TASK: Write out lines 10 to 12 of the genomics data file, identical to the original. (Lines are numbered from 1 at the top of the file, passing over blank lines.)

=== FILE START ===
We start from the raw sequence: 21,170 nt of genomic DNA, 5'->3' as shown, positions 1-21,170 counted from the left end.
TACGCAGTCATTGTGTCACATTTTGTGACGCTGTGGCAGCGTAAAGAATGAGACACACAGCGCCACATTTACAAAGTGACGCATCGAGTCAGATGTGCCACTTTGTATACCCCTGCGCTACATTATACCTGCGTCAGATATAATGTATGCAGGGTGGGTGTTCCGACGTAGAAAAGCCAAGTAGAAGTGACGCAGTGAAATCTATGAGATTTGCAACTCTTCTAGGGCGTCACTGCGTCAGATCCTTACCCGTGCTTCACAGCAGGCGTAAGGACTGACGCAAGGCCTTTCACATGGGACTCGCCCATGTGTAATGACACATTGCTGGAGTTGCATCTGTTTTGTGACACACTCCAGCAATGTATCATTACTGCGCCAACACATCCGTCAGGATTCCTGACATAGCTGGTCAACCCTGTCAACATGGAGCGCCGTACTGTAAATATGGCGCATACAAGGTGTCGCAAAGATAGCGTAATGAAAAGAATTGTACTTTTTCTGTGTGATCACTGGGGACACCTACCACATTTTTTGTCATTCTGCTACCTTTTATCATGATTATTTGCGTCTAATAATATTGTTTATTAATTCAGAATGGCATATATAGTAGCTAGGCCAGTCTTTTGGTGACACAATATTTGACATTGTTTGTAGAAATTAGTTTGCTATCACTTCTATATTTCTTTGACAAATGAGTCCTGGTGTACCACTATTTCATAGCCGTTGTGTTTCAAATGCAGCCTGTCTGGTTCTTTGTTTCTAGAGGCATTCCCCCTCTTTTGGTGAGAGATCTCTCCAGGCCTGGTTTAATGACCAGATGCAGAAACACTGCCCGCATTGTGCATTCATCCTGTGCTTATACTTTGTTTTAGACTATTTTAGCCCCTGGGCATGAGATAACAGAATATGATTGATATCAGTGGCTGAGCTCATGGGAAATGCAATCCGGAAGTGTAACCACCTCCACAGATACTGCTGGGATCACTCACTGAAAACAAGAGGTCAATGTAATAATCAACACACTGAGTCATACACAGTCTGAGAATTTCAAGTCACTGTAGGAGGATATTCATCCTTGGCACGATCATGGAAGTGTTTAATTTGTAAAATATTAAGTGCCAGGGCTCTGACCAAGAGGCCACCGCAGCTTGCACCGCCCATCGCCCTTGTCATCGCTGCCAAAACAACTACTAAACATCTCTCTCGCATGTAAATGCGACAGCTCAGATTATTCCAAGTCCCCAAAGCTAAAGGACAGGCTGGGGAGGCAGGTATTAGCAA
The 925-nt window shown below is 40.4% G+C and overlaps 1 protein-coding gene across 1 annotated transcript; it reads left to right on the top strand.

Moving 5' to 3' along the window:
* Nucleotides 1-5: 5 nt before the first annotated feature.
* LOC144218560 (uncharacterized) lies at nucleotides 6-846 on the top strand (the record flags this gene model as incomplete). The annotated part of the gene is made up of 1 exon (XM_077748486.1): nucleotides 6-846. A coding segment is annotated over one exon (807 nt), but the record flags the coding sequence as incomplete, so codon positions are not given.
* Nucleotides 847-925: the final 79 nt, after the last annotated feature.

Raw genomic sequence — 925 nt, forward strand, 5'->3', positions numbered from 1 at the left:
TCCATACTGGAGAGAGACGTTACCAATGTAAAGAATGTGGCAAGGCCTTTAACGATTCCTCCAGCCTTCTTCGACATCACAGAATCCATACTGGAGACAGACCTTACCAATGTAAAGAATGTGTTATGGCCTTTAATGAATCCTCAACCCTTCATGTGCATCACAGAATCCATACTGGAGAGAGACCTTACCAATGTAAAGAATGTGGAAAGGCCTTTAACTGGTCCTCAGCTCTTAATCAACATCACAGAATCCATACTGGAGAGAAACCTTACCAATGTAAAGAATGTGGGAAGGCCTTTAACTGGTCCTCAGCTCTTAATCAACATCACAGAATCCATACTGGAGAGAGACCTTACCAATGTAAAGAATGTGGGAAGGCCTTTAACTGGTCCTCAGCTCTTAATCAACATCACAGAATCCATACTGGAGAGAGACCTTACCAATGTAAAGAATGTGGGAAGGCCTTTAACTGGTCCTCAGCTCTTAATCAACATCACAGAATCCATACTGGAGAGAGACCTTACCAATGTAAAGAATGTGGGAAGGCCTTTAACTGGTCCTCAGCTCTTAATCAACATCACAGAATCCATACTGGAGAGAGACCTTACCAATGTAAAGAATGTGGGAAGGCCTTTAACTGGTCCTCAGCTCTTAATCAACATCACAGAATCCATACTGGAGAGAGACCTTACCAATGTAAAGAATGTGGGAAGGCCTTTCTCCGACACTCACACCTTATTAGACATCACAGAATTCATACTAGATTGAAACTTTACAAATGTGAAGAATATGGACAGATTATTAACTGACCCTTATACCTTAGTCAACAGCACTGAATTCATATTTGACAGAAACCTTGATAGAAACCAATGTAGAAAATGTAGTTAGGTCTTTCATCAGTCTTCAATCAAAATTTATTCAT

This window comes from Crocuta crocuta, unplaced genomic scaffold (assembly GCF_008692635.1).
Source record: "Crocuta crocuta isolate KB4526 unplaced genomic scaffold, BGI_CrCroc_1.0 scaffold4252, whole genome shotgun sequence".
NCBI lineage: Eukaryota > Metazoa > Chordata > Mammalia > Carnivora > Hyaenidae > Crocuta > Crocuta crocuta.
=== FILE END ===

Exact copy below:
This window comes from Crocuta crocuta, unplaced genomic scaffold (assembly GCF_008692635.1).
Source record: "Crocuta crocuta isolate KB4526 unplaced genomic scaffold, BGI_CrCroc_1.0 scaffold4252, whole genome shotgun sequence".
NCBI lineage: Eukaryota > Metazoa > Chordata > Mammalia > Carnivora > Hyaenidae > Crocuta > Crocuta crocuta.